A look at the key points made by the Swiss food giant’s chief executive Mark Schneider during a fireside chat with Barclays
Nestlé ‘s chief executive Mark Schneider addressed investors during a fireside chat hosted by Barclays

Nestlé’s chief executive Mark Schneider has said the plant-based category is quickly transitioning away from the traditional burger, chicken pieces and hot dog products as consumers express “tremendous interest in new specialities”. 

Speaking recently at a fireside chat with Barclays head of consumer staples research Warren Ackerman, Schneider attributed the slowdown in plant-based sales late last year to consumer interest in products “levelling off”. 

“No one wants to live off burger patties, chicken pieces and hot dogs all day long,” Schneider told Ackerman. 

“Clearly diversity is the name of the game. I think we have great outlets and great brands to offer that, and also offer some of the components in prepared meals and frozen meals,” he added.

A notable decline in US plant-based sales hit headlines in Q4 last year as retail data group SPINS reported a 1.8% year-on-year decrease for the four weeks to 3 October 2021. 

At the time, Beyond Meat’s shares had taken a hit after its $106 million Q3 revenue missed its earlier guidance of $120 million to $140 million. 

During its Q4 2021 earnings call, Beyond Meat management said it believed the US retail outcome reflected three main developments, including overall slow category growth, heightened competitive activity and its own focus on finalising innovation for upcoming foodservice launches. 

During the Barclays interview, Nestlé’s Schneider said the company had long expected the “true opportunity” for plant-based to be much larger than a burger patty or a chicken piece. 

Nestle brand

Huge potential for functional nutrition as consumers seek out trustworthy brands 

Schneider also touched on the potential for Nestlé’s health science functional nutrition arm to gain market share as it proves itself as a legitimate option in the largely unregulated supplement space. 

“It’s a crowded marketplace, but also one that has a huge spectrum from low-quality suppliers that consumers have no trust in, to some of the higher-quality ones,” he said.

“The knowhow, the scale, and the investment to go into [new categories], in my opinion, is key. And then, of course, you want to market it properly to inform consumers about that benefit and the differentiation. I believe there is a way to differentiate, and consumers are basically making those decisions every day by picking our brands.” 

The business arm experienced annual organic growth of 4.3% in the first three months of 2022, driven by double-digit growth in medical nutrition. 

“It will definitely continue to go up significantly from the level where it’s at right now, both because of organic growth and also interesting bolt-on opportunities,” Schneider told investors.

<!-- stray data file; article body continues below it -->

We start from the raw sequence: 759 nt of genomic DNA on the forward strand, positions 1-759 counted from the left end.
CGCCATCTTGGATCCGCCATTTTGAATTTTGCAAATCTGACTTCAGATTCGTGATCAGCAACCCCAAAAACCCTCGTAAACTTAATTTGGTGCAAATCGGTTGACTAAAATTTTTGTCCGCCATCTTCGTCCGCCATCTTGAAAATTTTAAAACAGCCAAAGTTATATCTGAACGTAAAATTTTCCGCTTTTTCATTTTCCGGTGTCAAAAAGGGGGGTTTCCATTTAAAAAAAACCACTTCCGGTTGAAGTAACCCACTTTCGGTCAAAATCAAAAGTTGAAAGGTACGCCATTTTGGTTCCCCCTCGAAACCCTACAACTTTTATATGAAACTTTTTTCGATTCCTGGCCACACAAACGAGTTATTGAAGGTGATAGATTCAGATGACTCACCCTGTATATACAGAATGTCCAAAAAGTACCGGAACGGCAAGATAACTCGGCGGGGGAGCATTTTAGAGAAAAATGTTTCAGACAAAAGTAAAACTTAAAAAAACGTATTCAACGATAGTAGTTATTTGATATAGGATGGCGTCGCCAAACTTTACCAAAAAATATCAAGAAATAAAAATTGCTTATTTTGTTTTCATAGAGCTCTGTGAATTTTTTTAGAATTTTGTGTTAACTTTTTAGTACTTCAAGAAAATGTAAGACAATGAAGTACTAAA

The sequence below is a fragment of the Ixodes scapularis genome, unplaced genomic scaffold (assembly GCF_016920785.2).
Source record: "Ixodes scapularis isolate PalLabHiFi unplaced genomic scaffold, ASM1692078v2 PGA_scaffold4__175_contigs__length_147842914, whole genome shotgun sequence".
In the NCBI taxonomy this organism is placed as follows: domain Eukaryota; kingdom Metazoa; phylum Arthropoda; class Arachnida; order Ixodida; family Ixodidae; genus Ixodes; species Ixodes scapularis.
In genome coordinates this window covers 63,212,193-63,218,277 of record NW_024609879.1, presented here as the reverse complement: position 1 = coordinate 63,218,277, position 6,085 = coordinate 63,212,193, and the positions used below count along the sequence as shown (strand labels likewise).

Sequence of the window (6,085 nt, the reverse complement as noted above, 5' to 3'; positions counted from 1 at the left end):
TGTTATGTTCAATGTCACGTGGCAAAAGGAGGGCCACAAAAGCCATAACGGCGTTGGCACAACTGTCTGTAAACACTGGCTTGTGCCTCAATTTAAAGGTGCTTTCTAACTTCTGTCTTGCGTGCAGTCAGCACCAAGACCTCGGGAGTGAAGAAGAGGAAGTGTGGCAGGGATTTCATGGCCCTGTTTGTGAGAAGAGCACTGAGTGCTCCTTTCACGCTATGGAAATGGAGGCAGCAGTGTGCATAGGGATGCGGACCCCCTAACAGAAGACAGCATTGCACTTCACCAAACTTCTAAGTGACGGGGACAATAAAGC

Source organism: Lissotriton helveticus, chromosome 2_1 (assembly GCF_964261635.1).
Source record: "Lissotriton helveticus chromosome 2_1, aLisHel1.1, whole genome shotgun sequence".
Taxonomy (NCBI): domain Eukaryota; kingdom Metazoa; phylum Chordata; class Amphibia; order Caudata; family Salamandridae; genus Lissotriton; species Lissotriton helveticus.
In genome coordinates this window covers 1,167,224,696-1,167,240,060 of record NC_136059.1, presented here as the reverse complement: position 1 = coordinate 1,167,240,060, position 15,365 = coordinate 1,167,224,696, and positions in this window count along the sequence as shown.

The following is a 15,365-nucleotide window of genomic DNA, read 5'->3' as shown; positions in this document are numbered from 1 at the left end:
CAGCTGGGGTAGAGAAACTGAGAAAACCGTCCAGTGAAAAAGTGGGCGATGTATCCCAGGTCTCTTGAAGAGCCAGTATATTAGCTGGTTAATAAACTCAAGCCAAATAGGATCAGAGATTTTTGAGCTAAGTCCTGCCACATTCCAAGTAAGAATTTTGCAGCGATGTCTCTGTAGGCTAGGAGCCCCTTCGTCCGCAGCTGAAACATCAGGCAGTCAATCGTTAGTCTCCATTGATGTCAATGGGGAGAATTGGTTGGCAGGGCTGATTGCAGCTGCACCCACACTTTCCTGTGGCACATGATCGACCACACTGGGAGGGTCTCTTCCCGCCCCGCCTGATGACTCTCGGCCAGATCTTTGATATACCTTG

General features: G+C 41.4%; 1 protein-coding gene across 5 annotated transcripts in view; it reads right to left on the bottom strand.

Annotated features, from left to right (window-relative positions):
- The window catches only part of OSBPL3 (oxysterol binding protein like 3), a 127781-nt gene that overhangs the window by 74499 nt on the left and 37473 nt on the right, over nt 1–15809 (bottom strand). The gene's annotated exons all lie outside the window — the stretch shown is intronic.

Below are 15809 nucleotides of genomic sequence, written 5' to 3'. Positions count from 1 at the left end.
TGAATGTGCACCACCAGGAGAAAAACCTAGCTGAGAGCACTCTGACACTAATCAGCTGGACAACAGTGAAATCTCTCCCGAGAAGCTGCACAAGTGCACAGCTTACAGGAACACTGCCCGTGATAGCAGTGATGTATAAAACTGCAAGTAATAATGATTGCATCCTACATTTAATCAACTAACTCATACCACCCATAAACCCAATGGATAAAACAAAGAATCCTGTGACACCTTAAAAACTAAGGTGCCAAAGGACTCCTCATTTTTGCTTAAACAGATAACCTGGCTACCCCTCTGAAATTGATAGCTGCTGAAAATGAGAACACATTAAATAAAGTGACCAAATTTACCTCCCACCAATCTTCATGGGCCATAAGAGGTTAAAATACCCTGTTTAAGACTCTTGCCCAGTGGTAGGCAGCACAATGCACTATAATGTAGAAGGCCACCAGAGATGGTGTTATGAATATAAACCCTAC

Referring to the business arm’s Q1 22 1.3% profit margin, the chief executive said: “The margin will improve over time. A lot of it has to do with investments, in particular in research and development.” 

“As the size increases, you spread that over a larger number of sales, and hence the R&D burden becomes less visible, and the margin will go up,” he added. 

Growing D2C 

Elsewhere Schneider highlighted an increase in digital revenue to 15% across the entire business in Q1 2022, with the business’s ultimate target at 25% to support the increased consumer interest in D2C opportunities. 

He touched on the 2020 acquisition of UK D2C recipe box Mindful Chef, noting it was part of a food company’s repertoire to have a D2C business.

“The track record has been mixed,” Schneider told investors, answering a question on the company’s wider D2C business portfolio. “Some of them have been performing really well; some others do have issues that we need to fix over time,” he said. 

Finally, on M&A Schneider reiterated Nestlé’s long-term M&A strategy, noting the company was looking at acquisitions in the £1 billion to £10 billion range like Bountiful. The food corp acquired supplements and nutrition brand Bountiful for $5.75 billion in 2021. 

“When someone’s asking me, would I rule out large acquisitions? Of course, I don’t rule them out but [there are] benefits to these midsize and smaller transactions,” Scheider noted. 

“The fact that they tend to be easier integration jobs, and the fact that they tend to pose less of an antitrust divestiture risk. In a world where the markets are still quite fully priced, the way to make an acquisition successful is exactly through a quick integration and then taking the business together to new heights. That’s why integration is so important,” the chief executive said. 

He also hinted at an interest in making an acquisition in India. Despite the market being “incredibly vibrant and strong” Schneider said it was also frothy and the company had to stay prudent on valuations. 

“We will continue to try and build the business through organic growth. For the right target, I would love to open the purse strings, be aggressive and be supportive. But again, it has to be financially prudent,” he concluded. 

Date published: 6 May 2022

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